Public Assets Institute > Policy Areas > Family Economic Security > More workers are getting adequate unemployment benefits

More workers are getting adequate unemployment benefits

One goal of the Coronavirus Aid, Relief, and Economic Security (CARES) Act, the $2 trillion federal stimulus law, is to encourage workers to stay home by providing them enough cash for their families to live on. For many Vermont workers, the policy succeeds.

State unemployment benefits replace 58 percent of a worker’s wages and are capped at $513 a week. The feds will provide $600 a week on top of state benefits for unemployed workers through July 31.

In total, a Vermont full-time minimum wage worker would receive just over $850 a week; a worker earning the average weekly wage would get a little less than $1,100 in state and federal benefits. To meet the basic needs of a Vermont family of four, two adults each need to earn $815 to $900 a week, according to the Joint Fiscal Office.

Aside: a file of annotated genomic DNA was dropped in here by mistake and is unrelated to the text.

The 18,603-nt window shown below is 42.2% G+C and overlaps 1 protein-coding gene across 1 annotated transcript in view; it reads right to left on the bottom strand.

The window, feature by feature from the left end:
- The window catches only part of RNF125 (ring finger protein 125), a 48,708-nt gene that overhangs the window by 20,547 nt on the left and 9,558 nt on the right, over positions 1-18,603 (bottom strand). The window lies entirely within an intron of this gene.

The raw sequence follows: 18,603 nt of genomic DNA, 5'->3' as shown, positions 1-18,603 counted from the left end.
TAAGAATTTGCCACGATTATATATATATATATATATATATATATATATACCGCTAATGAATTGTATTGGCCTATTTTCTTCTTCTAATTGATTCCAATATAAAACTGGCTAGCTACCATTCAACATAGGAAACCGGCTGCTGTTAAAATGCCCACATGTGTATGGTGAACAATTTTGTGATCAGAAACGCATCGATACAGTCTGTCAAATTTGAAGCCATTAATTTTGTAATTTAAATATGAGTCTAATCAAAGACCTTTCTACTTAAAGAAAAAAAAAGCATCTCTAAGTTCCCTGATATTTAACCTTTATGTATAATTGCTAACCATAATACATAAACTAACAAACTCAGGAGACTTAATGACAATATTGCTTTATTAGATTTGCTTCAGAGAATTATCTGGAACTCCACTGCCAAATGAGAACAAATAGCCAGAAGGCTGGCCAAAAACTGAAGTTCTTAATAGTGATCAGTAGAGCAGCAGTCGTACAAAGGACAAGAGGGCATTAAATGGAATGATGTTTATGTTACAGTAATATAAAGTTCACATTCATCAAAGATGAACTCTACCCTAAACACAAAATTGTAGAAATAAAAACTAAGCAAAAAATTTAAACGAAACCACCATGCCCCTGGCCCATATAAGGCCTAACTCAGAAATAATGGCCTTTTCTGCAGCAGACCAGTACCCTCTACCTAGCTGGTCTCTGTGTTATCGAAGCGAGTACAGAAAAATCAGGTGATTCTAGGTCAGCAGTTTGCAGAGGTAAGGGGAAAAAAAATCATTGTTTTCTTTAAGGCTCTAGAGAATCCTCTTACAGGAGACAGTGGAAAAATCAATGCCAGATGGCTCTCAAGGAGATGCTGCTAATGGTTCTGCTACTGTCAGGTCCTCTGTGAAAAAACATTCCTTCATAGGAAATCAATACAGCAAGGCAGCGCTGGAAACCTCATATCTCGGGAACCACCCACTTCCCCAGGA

Relaxed rules
In a typical three-month period, fewer than half of unemployed Vermonters get jobless benefits. People who are self-employed, for example, do not normally qualify. But many will under the federal stimulus bill. The Scott administration also has relaxed some state rules so people can qualify for unemployment compensation if they’re otherwise able to work but need to care for a family member due to the pandemic.

Expansion of the unemployment insurance program will still leave some people without economic protections, particularly undocumented workers. The federal bill does include direct payments to most families, and it offers financial assistance to businesses that retain workers through the crisis. Some specifics have been published, but it will become clearer in the coming weeks which families and individuals still need assistance.

pdficonPDF Version